Monthly Archives: January 2009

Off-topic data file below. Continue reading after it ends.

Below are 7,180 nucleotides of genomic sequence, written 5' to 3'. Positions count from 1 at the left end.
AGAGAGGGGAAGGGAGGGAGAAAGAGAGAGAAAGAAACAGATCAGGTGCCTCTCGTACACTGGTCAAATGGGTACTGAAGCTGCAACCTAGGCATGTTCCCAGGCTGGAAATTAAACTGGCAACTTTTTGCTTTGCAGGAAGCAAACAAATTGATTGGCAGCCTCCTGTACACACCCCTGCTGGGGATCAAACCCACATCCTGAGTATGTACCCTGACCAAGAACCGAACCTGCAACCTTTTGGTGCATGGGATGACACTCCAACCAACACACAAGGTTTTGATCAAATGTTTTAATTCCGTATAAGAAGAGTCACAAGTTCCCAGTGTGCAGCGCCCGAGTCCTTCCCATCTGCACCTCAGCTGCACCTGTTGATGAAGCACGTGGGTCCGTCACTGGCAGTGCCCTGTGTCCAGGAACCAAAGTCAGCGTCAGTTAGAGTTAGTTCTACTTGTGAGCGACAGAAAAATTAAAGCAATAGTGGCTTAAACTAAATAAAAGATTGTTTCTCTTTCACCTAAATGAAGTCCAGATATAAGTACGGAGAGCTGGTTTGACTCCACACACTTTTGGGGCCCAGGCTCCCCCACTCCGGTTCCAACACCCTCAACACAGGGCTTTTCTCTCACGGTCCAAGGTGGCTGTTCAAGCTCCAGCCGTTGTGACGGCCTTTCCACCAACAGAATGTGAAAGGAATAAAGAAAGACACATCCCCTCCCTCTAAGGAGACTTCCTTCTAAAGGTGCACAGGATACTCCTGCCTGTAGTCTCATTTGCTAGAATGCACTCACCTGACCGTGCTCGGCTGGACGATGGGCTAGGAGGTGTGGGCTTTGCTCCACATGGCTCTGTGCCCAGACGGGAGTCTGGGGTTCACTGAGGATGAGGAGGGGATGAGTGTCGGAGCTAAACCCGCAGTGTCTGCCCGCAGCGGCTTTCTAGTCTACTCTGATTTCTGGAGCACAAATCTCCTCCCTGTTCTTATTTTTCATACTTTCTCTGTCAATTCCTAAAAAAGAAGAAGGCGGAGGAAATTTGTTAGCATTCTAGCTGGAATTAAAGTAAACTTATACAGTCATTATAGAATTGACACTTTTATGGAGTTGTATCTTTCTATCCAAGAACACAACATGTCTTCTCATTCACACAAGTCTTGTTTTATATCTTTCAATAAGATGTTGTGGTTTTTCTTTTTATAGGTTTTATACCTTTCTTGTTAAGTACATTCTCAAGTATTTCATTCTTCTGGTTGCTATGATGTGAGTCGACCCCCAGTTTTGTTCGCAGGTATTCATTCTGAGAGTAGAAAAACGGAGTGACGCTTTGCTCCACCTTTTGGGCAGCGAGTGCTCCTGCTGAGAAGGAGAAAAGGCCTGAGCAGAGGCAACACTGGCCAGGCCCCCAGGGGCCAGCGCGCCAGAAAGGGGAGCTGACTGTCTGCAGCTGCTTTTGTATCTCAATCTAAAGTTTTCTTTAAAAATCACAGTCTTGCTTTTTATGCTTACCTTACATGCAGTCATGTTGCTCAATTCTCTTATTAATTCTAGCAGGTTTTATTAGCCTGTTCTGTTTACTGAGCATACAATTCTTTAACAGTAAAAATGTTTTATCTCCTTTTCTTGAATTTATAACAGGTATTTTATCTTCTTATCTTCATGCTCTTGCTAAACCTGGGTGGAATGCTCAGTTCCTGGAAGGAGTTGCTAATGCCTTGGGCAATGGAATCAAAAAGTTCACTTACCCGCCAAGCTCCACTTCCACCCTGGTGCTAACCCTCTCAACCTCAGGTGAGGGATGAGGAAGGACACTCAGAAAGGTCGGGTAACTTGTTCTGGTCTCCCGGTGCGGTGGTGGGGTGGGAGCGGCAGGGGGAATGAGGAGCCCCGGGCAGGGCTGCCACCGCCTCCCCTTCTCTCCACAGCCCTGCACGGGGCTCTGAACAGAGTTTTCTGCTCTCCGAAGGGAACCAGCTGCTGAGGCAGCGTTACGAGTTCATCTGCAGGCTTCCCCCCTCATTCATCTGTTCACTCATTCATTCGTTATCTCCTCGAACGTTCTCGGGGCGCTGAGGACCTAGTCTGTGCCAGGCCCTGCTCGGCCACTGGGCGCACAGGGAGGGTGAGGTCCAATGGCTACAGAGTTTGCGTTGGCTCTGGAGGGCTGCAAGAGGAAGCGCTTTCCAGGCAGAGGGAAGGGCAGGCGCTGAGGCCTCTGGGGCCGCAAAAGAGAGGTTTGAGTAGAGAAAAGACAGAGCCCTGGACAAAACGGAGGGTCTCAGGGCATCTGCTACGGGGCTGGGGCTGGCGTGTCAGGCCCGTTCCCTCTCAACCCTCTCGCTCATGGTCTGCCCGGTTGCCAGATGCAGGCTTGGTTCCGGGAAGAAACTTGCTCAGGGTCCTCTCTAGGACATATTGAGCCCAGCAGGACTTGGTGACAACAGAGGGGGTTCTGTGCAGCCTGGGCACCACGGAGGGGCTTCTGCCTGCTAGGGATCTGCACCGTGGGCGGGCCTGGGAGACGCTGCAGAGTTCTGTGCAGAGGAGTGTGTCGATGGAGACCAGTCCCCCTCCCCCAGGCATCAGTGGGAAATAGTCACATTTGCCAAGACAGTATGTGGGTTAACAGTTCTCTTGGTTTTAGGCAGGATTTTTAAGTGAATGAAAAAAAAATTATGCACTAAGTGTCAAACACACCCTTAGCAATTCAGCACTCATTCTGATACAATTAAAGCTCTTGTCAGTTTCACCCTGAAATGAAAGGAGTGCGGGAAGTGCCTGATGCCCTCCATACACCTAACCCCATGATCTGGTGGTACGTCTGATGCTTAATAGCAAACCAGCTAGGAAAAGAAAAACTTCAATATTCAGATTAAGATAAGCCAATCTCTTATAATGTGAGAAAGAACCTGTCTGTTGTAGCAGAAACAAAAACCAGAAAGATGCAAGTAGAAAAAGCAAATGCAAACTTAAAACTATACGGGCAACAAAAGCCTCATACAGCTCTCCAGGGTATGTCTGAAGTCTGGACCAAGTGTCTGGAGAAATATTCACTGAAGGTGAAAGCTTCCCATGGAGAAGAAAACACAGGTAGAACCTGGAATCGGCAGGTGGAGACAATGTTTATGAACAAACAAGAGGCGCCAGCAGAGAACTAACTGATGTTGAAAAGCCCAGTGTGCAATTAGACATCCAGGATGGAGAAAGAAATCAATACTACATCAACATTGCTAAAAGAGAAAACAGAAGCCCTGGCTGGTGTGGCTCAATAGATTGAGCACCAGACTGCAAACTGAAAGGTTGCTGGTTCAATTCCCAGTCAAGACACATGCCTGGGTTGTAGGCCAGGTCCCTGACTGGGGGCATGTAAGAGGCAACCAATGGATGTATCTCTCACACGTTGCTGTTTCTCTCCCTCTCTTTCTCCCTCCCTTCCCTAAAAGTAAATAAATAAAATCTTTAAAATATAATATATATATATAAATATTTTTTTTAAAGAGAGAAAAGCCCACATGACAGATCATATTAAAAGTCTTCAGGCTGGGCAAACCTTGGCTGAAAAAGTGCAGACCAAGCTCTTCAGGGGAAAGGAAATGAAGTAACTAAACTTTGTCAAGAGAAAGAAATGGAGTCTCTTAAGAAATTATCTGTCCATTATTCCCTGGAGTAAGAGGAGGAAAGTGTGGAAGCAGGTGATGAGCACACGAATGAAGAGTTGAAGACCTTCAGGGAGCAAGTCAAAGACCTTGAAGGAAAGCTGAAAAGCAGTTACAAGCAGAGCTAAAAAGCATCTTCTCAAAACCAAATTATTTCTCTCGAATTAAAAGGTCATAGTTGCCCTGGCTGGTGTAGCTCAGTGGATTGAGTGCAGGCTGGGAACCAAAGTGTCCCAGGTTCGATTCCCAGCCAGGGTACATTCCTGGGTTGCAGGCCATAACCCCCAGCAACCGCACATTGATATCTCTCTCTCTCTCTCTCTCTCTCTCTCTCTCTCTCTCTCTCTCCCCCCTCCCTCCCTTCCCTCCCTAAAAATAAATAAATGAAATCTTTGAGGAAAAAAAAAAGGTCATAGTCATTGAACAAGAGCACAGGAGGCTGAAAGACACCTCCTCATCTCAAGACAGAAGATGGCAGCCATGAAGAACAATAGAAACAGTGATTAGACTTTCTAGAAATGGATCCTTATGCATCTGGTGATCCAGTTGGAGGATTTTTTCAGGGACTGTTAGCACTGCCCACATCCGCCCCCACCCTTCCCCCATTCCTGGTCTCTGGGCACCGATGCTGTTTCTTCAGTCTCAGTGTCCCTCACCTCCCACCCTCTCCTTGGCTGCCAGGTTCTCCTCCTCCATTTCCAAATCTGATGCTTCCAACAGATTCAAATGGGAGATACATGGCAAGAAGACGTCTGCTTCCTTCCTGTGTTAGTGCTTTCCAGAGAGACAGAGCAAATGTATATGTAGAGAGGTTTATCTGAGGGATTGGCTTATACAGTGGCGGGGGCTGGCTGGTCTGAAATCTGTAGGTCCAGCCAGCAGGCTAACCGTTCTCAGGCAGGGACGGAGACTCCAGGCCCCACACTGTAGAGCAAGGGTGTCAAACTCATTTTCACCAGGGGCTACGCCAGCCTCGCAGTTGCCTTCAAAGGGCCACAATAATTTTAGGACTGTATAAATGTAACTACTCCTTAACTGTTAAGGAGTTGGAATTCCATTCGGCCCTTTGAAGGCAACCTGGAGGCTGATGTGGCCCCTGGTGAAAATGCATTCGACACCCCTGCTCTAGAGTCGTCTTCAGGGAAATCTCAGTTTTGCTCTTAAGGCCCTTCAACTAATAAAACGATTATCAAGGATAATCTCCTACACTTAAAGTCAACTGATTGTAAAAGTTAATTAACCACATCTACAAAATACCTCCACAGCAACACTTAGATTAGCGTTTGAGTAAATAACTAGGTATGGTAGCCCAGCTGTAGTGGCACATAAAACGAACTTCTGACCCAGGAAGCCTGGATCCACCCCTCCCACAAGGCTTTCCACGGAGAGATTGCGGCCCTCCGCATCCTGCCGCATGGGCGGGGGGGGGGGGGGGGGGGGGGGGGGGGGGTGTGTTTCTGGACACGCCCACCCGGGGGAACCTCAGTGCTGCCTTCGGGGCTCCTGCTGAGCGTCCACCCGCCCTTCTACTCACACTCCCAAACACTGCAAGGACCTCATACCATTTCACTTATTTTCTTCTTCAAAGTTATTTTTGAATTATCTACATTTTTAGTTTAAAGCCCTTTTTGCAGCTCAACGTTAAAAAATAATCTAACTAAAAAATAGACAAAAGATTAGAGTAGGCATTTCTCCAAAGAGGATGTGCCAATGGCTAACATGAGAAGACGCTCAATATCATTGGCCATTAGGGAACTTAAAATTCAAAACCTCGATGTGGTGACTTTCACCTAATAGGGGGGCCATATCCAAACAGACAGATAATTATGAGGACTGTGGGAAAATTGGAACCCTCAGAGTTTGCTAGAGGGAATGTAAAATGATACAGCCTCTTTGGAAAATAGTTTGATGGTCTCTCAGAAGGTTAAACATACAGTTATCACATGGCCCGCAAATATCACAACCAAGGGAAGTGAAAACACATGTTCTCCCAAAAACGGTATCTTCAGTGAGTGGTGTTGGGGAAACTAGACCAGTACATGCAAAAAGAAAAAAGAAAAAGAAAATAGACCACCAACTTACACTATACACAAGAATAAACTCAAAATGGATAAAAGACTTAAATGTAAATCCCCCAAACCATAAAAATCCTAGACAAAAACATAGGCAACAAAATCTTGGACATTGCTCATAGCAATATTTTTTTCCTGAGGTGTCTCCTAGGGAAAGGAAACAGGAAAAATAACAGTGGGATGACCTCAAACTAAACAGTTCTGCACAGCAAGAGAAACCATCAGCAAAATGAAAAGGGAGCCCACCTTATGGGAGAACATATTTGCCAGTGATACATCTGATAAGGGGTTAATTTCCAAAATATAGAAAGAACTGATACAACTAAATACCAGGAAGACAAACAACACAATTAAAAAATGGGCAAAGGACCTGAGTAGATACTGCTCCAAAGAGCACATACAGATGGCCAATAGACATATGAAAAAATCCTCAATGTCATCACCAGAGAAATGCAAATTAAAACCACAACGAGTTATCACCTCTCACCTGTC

The means of putting a patient into a pain free state is what anesthesia is all about. The medical advances that have occurred in the last century are truly remarkable. There is no better example of this than the various anesthetics available to the medical and veterinary medical professions. Ether was primarily used before a whole new category of anesthetics known as barbituates was discovered, each with major risks and disadvantages. It wasn’t until “inhalant anesthesia” was introduced that the “risk factor” of anesthesia for surgical procedures declined substantially. What has changed in the last 25 years is the refi nement of anesthesia and the equipment to administer it. Today, we have complete control of the level of anesthesia, depth of anesthesia and length of anesthesia. We utilize all electronic equipment available to us such as respiratory and cardiac monitors, pulse oximeters and sophisticated anesthesia machines that mix the anesthesia with oxygen. As a result, depending upon the surgery performed, we can discharge the patient hours after the procedure is completed. Years ago we kept the patient in confi nement for 3-5 days. Today, pain killers are administered and the patient is discharged. BUT what has not changed, is the ability of the body to heal quickly. The patient still needs time and rest to heal. Sutures do not heal, they only hold tissue together and many sutures are self-dissolvable, but the incision must still heal by natural means. Minimal physical exercise, rest and time is a must.